Tureholm Palace and an (almost) Horror Story

I switched on Google maps on my phone, trying to find my way to Tureholm Palace. It was one of the places that was considered a must visit in Trosa. So off I went to check it out.

The weather seemed fine, and the bus didn’t seem to be soon in coming so I decided to let my feet take me to the palace. Getting to Tureholm involves going past the heritage part of Trosa – Garvaregården.

From there, it was basically a straight walk,

a long walk,

Still more walking.

Hidden behind all that tall, uncut grass was the stately Tureholm Palace.

Why was this place important? A palace was first built in this location to house members of what would become the Sture line. The Stures were three influential families in Sweden from the late 14th to 16th century with three members from these lines serving as regents (de facto rulers of Sweden when the monarch is too young to rule) – Sten Sture the Elder, Svante Nilsson and Sten Sture the Younger – during the Kalmar Union.

The Kalmar Union centred around Denmark and Copenhagen (source)

The Sture line was almost destroyed in the later 1500s when the then king of Swden, Erik II in a deranged mood sentenced five nobles (including three of the most influential Stures of the time) on charges of treason – charges which true only in his mind. This is remembered in history as the Sture Murders and took place in the Uppsala castle.

Uppsala castle in a distance

Like the rest of Trosa, the castle was completed destroyed in the Russian Pillage and had to be rebuilt later on in the 1700s, the current building is the same one that was rebuilt in the 1700s. The ownership of the house had been transferred from the noble house of Sture, to the noble house of Bielke. The Bielke’s were important in Swedish political life, with more than 300 years of service to the the court in some important capacity or other.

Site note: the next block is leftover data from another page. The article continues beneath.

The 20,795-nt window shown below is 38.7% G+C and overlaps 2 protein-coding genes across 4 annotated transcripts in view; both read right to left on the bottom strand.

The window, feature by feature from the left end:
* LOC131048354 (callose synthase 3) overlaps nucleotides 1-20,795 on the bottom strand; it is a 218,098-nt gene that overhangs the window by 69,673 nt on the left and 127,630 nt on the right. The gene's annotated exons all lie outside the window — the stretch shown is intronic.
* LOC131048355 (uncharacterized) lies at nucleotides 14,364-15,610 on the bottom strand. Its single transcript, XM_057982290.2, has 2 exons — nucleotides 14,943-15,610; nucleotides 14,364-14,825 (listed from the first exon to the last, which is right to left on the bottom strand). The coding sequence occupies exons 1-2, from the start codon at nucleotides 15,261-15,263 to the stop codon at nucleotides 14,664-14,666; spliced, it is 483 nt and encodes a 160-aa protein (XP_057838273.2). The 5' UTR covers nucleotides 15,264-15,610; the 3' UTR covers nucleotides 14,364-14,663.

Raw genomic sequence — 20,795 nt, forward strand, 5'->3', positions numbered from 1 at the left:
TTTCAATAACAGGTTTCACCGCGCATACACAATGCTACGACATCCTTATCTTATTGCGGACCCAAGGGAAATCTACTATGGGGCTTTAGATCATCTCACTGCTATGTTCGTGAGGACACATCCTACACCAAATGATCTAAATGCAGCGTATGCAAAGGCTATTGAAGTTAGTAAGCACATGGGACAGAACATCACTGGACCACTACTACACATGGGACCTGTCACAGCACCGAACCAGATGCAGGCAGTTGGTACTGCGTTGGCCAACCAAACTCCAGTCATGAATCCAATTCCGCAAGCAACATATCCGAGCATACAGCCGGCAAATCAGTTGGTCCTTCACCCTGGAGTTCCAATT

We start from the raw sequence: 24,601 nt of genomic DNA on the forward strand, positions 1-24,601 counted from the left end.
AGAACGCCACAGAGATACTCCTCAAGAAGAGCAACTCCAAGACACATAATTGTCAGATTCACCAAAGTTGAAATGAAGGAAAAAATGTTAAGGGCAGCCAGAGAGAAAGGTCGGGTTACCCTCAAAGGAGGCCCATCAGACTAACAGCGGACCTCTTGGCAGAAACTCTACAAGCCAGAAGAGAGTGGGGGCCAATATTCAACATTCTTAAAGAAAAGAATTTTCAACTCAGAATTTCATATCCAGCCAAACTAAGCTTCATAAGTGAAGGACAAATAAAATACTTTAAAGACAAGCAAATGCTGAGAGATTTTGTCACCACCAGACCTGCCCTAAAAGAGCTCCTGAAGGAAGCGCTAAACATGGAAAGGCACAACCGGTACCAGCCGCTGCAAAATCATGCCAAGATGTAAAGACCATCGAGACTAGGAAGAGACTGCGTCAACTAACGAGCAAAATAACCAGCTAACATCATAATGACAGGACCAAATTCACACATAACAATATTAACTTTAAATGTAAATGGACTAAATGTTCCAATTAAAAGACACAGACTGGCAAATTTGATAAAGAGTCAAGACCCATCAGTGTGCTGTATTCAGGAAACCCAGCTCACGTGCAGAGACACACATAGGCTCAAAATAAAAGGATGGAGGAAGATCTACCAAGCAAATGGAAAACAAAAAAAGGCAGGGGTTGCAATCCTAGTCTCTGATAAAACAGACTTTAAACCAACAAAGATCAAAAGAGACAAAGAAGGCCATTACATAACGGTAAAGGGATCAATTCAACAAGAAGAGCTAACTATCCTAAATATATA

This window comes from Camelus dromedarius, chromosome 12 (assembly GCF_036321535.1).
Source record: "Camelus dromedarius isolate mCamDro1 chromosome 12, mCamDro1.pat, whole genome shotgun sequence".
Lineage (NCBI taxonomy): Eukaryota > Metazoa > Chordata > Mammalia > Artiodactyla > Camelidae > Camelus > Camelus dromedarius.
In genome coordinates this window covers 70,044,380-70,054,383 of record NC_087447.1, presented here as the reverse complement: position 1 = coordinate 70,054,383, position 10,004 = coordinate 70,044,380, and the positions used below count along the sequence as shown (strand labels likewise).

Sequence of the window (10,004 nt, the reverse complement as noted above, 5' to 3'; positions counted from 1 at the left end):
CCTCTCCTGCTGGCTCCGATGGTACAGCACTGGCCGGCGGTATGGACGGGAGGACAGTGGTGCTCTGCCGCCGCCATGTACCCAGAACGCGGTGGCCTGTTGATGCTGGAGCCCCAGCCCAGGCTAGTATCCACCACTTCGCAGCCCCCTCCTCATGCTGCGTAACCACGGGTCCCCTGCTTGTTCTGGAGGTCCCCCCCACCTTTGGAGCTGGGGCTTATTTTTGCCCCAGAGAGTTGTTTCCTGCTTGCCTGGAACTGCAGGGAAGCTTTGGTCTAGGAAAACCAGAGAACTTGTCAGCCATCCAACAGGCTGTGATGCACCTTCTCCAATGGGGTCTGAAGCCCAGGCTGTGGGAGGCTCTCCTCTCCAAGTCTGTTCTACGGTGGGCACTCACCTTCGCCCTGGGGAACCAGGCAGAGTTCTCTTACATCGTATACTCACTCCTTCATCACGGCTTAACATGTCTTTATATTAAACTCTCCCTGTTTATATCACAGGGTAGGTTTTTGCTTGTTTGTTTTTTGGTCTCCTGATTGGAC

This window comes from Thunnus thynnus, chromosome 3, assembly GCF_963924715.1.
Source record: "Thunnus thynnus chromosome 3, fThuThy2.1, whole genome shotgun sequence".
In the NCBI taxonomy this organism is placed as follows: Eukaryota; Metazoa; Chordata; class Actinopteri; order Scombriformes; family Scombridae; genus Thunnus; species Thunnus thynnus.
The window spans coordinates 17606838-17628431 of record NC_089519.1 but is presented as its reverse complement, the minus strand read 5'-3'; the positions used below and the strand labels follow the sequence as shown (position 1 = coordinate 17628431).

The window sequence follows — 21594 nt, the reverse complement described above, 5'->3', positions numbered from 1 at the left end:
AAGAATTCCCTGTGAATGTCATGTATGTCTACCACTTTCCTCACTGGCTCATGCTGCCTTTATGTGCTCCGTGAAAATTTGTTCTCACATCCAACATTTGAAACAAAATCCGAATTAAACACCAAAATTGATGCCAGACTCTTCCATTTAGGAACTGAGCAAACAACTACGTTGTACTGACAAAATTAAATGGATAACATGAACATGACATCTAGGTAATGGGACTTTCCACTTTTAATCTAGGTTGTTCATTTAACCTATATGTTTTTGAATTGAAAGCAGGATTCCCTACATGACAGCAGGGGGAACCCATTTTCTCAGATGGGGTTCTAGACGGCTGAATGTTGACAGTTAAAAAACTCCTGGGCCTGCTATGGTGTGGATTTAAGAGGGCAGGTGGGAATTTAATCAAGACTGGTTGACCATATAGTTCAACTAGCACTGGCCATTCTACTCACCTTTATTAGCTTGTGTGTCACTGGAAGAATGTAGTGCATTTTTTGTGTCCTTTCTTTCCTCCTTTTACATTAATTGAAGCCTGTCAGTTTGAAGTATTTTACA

Ownership of the house transferred out of the family in 1921 and then went on a roller-coaster ride to a number of people across the years.

I didn’t know all this when I arrived at the castle. All I knew was that this palace was considered a must-see. Well, its obvious that this is not a castle for royalty, it doesn’t have the grandeur of the royal palace in Drottnigholm or Gamla Stan but what it does have is a stately elegance. But it was grand, stately and eerie.

I thought that palace was a museum, so you can imagine my disappointment when I saw the palace as it was, left on the outside without much maintenance.

I was ready to turn back and go home but decided to explore the outsides of the palace at the very least. Despite the bring sunlight, the exploratory mood soon gave way to a cold chill behind my back. Memories of horror stories came flooding to my mind. This is how horror stories begin, an overly curious idiot goes to somewhere they should not be going.

What am I doing… why am I drawn to looking at the windows… idiot… urgh, I can’t control myself.

A cold tingle ran down my spine.

I kept expecting some greyish figure or poltergeist to pop up at the windows and yet my head continued to turn up against my better judgement and self-control. I quickly turned back, this was somewhere that I did not want to be on my own.

Just as I turned back through the gate the door to the house opened. My blood curled. A person emerged from the house. Shit, is this a real person, this is not happening, I thought to myself.

I looked at him and decided to be brave, ignoring all the horror movie plots running through my head I approached the man to say hi.

“Do you know if and when the tour of the palace takes place?”

“Oh, it’s not today. I am a co-owner of this place actually and we have tours that run every Sunday,” he replied with a bright smile on his face.

“Ah I see, thanks!” came the reply and I quickly turned my feet away.

“WAIT”

I paused and turned back, “where are you from?” Came his question.

“Singapore,” I heaved in a sigh of relief.

The guy turned out to be Christer Bonder the current owner of the house.

I didn’t need a tour, I didn’t want a tour. That was enough hair raising for a day. I think I would have scared myself away from enjoying the palace and the many different rooms that are in the palace. The only thing lacking to this erstwhile horror story was bad weather, but even the bright sunshine could not curb my goosebumps, what more would a cloudy afternoon have done.

The interior of the house must be quite stately for it was the setting for the famous Swedish director Igmar Bergman to film the movie The Best Intentions that won the Palme d’Or in Cannes in 1992. The film was inspired by the love story of his father and mother.

But that’s all of the Tureholm I could do. I turned back to return to Trosa.

My goosebumps are rising just writing this piece.

ON THE MAP

 

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